Many have claimed that business trips involving lavish meals and cushy beds are gone, with corporate travel budgets having been dented by the recession. However, as the global economy picks up, so too is spending on travel – driven by an increase in prices, as well as millennials.
That’s right, at the end of 2015 an Expedia survey found that millennials spent more company money than their generation X and baby boomer colleagues. But before you put your expense accounts on lockdown, here’s some contradictory advice: Having employees spend more isn’t necessarily a bad thing. In fact, the occasional upgrade could decrease travel expenses in the long run.
Why it’s not a crazy idea
When booking a hotel room most believe an upgrade would constitute a bigger room, a better view or even a bathrobe flung in on the house. But there’s more to it than getting the ability to spin around in the middle of the room with your arms outstretched – with plenty of space to spare.
Think of it this way: Spending a little more can go a long way in terms of productivity. You get more desk space – employees won’t be cramped on the bed trying to use the hidden wall socket behind it – in order to get work done, and instead of dishing out extra money for places to work remotely in the mean time, the option for early arrival and late check-out will go a long way. Furthermore, upgrading often means free WiFi.
Access to the club lounge
Perched on one of the top floors, the hotel club lounge is an exclusive social space reserved for guests in the more expensive rooms and can literally be a business traveller’s home away from home – or an office away from their office. This is because, to those willing to venture outside of their rooms, it offers full business centre services including computers and printers. Some even have meeting rooms that can be booked free of charge.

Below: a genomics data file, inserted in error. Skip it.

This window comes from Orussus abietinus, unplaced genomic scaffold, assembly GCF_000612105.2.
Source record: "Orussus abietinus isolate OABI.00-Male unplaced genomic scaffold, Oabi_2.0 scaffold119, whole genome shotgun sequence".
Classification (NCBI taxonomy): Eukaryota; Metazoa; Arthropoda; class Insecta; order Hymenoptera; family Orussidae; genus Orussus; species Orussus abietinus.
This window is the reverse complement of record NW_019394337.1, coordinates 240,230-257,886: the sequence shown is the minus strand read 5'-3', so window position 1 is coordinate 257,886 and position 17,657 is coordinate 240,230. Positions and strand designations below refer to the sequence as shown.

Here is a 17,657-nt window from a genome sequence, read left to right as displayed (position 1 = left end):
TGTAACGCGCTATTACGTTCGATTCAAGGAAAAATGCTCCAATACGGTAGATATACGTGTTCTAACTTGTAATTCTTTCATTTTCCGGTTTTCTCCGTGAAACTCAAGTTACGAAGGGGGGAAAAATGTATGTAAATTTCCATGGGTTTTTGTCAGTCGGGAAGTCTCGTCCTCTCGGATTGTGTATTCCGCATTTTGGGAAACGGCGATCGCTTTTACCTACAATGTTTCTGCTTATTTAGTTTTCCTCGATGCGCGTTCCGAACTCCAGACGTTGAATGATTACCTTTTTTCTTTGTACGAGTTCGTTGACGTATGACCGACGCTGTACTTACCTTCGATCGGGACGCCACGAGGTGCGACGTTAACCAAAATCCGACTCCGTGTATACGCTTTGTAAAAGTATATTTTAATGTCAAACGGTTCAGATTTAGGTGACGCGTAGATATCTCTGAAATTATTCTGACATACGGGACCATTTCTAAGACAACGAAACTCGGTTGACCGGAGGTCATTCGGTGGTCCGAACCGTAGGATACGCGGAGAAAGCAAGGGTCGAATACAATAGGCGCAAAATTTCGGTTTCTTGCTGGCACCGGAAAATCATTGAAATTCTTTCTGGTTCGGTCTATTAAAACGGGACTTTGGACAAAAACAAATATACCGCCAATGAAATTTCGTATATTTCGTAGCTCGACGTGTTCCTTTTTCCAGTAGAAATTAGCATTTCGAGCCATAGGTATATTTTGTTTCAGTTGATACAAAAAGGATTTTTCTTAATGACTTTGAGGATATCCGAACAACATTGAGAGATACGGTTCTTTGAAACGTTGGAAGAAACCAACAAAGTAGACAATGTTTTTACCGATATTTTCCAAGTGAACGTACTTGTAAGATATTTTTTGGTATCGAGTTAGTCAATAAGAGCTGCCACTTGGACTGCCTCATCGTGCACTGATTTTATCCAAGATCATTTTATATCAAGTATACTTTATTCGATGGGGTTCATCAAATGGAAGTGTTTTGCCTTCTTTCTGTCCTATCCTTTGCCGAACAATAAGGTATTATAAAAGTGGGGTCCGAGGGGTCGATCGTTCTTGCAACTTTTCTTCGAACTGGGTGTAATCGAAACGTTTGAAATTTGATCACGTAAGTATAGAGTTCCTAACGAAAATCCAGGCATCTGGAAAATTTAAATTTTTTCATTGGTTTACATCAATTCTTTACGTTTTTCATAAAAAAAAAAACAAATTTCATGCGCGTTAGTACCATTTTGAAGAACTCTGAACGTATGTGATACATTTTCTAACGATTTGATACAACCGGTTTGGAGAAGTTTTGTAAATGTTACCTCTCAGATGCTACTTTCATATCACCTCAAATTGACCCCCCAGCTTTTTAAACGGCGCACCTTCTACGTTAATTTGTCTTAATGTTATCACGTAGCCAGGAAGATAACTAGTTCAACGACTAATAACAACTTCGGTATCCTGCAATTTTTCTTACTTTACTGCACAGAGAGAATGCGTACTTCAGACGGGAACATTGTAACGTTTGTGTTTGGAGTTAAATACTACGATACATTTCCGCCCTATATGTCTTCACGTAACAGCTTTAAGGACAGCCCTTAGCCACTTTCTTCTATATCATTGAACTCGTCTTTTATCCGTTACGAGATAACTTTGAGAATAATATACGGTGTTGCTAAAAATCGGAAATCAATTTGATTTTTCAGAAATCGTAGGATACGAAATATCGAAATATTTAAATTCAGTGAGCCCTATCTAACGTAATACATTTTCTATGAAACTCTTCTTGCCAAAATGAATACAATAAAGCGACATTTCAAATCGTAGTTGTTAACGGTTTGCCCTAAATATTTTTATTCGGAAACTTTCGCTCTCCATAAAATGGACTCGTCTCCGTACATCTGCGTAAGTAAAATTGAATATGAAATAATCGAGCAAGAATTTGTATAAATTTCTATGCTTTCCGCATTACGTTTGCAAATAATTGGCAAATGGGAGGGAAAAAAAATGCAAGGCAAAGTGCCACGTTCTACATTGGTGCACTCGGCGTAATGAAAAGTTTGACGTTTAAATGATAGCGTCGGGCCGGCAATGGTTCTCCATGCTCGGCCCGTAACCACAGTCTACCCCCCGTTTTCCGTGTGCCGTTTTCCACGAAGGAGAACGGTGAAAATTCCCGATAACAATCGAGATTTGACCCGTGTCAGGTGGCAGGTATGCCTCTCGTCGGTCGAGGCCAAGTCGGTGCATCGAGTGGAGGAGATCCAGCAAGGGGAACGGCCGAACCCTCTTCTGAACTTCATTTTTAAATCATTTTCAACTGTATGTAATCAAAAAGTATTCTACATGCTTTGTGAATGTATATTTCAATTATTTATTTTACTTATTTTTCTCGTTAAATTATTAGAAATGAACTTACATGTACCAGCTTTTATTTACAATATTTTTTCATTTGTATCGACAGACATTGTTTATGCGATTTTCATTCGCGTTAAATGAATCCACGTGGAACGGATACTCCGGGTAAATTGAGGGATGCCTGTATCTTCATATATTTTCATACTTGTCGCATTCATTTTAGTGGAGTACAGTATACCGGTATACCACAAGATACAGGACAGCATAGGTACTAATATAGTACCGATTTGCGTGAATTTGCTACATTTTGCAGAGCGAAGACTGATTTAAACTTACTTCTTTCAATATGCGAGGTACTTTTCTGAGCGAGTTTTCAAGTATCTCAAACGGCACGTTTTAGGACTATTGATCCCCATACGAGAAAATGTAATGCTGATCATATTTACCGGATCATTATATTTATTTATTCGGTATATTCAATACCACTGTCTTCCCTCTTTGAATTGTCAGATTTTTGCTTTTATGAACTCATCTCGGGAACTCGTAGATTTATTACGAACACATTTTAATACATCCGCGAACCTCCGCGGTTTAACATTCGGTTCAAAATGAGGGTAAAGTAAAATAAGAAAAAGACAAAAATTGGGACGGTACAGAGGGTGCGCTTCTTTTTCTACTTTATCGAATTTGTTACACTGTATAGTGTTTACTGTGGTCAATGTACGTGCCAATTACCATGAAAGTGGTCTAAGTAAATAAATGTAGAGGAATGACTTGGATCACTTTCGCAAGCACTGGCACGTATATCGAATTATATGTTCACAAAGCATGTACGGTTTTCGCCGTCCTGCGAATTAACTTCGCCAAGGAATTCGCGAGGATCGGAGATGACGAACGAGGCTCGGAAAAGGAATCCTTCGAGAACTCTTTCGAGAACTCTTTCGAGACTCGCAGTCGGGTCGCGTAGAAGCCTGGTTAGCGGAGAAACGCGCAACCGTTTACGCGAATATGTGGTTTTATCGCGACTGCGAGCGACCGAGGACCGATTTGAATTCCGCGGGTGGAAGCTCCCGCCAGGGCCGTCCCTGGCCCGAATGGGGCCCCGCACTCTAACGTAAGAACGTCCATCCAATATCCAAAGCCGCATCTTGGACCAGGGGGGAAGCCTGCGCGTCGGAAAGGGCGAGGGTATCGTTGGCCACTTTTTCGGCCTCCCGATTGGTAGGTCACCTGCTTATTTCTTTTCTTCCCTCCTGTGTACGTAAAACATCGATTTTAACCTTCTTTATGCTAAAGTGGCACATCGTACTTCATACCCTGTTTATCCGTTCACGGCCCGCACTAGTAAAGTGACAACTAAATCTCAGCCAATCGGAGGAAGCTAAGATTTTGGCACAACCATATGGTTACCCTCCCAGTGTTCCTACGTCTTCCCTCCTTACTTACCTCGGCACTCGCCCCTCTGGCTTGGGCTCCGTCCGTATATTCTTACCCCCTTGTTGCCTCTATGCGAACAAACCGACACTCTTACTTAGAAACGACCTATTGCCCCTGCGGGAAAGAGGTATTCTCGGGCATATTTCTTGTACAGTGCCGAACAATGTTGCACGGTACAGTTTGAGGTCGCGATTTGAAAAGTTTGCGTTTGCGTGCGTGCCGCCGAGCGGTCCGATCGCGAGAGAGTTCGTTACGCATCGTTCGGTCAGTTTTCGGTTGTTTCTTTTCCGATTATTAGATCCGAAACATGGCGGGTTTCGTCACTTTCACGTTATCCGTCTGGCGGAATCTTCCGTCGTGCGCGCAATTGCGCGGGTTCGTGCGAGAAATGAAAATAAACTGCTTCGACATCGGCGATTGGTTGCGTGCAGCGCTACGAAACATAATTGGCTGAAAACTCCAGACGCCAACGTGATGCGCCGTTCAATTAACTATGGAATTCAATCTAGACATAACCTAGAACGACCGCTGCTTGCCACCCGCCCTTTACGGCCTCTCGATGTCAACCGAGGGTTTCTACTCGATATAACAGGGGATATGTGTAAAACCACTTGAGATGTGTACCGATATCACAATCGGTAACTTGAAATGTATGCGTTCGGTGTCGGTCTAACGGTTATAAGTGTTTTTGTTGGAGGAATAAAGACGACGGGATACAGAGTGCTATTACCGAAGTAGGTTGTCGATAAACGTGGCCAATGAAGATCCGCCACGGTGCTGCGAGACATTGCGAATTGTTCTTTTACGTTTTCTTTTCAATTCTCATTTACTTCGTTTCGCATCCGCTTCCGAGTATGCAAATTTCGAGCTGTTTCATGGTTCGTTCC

Getting out of the room is a big deal as you don’t need the stress of being cooped up all the time to get things done piled onto the reason for your visit – it shouts low morale and lack of productivity. And let’s face it, rather a few pounds more to get all the above facilities and a few drinks than the amount of money you would spend sitting down in the bar area.
Still not fully convinced a club lounge is needed? Take into account that breakfast alone could cost firms up to £30, while the average WiFi charge in a London hotel would be £20 for 24 hours. Spending some £50 for an upgrade no longer seems like the more expensive option.
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- At £1,429 per day, the most expensive city for business travel is…
- The five worst things about business travel – and what do to about them
- Heathrow CEO challenges David Cameron as airport transports record number of passengers
The collaborative success of suites
While the club lounge is far less of a secret now, there’s a method being used by several senior executives that employers and employees alike have yet to acknowledge. When more than one employee gets to go on a business trip, then why not book a suite? Think of the separate living room area as the meeting room – it could save a significant amount of money you’d likely spend trying to find a suitable spot to hold a meeting. Talk about logistical conveniences – and it’s more professional than the closest coffee shop.
OK, so the employee gets an amazing view, a living room and a giant bathroom, but let’s not forget that the company benefits from it too. And remember that ever-present productivity factor? A well-rested and comfortable employee will be more focused and willing to work while away – a taste of the “suite” life would assuredly ensure anyone feels to the best of their abilities.
Gary Jones is a sales director at FCM Travel Solutions.
For the majority of SMEs that buy business travel, they do it in an unstructured and unmanaged way. But we’ve got seven steps for how to cut business travel costs by a fifth.
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